Department of Homeland Security Secretary Kirstjen Nielsen said today that DHS’ National Cybersecurity and Communications Integration Center (NCCIC) will provide a resource center on Election Day that will actively respond to threats of cyber intrusion when voters go to the polls on November 6.
Nielsen, speaking at a Washington Post event, detailed how government-wide coordination on election security has made “tremendous strides” in the past few months, and expressed that she feels much more comfortable about security around critical infrastructure than in months prior.
“Everybody who’s part of the ecosystem can take pride,” Nielsen said of the recent achievements.
She provided statistics that back that claim, noting that in just six months, the Election Infrastructure Information Sharing and Analysis Center (EI-ISAC) has become the “fastest growing ISAC we’ve ever seen.”
DHS established the EI-ISAC in March, tasking the nonprofit Center for Internet Security with running the coordinating body, which is open to “all state, local, tribal, and territorial government organizations that support the elections officials.” Nielsen said that EI-ISAC now boasts more than 1,000 participants.
Nielsen was pressed on how that number still doesn’t match the roughly 10,000 different election jurisdictions in the United States. She said that certain localities have chosen to do their own “organic” work to secure their election infrastructure. Others, she said, have hired third parties, but a great deal have chosen to coordinate with DHS.
Nielsen did however note that all 50 states are partnering with DHS, and part of that partnership includes the addition of “intrusion sensors” aimed to “supplement, but not replace” states’ individual efforts toward election security. Nielsen said about 90 percent of those voting on election day will be covered by the Albert sensors, which allow Federal authorities to oversee localities’ voting systems and detect potential hacks.
Regarding the range of election and other critical infrastructure security threats, Nielsen generally avoided specific references to government efforts to thwart would-be nation-state attackers, but did note, “The IC [intelligence community] is out there every day. I’m out there every day. NPPD [DHS’ National Protection and Programs Directorate] is out there every day.”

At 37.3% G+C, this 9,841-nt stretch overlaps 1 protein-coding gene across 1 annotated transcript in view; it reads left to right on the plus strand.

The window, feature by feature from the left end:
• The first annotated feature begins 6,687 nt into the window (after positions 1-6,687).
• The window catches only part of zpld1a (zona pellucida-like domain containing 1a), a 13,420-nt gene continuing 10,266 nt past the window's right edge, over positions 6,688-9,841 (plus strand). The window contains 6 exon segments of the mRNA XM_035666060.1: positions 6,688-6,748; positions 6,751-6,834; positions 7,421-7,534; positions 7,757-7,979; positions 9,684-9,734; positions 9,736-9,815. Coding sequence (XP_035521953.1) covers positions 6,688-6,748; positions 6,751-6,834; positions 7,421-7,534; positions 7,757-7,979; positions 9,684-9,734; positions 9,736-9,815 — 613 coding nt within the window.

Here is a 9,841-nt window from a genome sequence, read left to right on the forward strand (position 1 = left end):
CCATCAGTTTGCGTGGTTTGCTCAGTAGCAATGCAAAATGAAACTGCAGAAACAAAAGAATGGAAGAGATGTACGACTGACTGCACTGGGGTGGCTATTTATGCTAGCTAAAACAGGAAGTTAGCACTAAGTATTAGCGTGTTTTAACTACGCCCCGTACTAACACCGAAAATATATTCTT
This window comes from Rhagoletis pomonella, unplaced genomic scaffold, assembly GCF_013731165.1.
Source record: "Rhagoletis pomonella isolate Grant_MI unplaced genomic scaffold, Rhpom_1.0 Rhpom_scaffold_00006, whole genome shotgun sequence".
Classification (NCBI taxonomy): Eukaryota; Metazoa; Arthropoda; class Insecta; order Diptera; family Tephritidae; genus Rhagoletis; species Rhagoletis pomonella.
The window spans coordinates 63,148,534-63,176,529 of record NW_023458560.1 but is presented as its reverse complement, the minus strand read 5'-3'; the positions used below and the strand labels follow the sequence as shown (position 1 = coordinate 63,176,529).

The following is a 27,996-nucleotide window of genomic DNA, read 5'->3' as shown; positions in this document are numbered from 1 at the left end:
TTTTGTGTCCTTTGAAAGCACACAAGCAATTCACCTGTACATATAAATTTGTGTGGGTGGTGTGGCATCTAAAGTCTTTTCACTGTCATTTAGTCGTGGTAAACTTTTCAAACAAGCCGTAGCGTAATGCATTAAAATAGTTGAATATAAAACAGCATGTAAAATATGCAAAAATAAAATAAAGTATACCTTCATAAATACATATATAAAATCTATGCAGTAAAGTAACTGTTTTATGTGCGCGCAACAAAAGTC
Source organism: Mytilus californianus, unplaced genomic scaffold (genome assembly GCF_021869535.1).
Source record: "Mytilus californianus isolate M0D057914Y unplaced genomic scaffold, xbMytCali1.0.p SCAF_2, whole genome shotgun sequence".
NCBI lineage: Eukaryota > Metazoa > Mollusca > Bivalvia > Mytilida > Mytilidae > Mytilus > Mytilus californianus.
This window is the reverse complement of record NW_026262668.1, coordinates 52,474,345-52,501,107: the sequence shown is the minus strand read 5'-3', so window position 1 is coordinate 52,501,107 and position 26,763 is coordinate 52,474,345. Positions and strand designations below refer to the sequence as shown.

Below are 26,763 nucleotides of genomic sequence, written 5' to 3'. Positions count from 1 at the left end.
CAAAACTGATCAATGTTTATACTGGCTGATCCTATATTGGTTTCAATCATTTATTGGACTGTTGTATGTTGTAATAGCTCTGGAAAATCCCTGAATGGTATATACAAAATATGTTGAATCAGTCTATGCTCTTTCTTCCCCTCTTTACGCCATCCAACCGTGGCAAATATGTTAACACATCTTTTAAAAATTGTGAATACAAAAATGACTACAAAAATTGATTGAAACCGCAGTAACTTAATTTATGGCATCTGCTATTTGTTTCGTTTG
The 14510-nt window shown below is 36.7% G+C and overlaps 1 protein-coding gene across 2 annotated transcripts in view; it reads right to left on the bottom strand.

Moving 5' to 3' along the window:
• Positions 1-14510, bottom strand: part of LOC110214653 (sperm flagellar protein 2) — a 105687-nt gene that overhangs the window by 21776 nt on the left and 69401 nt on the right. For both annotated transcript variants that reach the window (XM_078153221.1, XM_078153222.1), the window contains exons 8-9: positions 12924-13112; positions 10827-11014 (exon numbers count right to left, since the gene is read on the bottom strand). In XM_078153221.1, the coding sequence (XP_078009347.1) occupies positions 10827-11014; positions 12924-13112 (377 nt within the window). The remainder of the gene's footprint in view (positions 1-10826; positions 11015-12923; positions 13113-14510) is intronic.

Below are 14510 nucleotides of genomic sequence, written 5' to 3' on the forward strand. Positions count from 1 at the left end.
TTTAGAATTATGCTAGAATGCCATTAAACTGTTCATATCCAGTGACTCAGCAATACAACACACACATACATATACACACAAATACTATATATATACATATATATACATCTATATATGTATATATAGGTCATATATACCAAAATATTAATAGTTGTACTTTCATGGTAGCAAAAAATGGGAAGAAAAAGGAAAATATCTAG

Regarding the latter organization, the conversation also shifted to legislation still languishing in Congress, the Cybersecurity and Infrastructure Security Agency (CISA) Act, which would rename NPPD and enshrine it as the Federal agency leader on cybersecurity and critical infrastructure. That’s a role NPPD is already performing today, Nielsen said.
Despite rumblings in the latter half of September about the Senate bringing a bill to elevate NPPD, no action has yet been taken in that chamber of Congress. The CISA Act passed the House in December 2017. Even Vice President Pence has voiced his desire to see it enacted.
Nielsen said she has heard no evidence that there are objectors to the potential legislation in the Senate, but suggested that the tight legislative calendar could be preventing the action. She also said that some may been apprehensive due to a misplaced belief that the bill would grant DHS new authorities.
Still, Nielsen said she was “very hopeful that we get this on the President’s desk” before the end of the year.
“We are the national cybersecurity agency,” Nielsen clarified. “That’s why we need CISA, to make that clear.”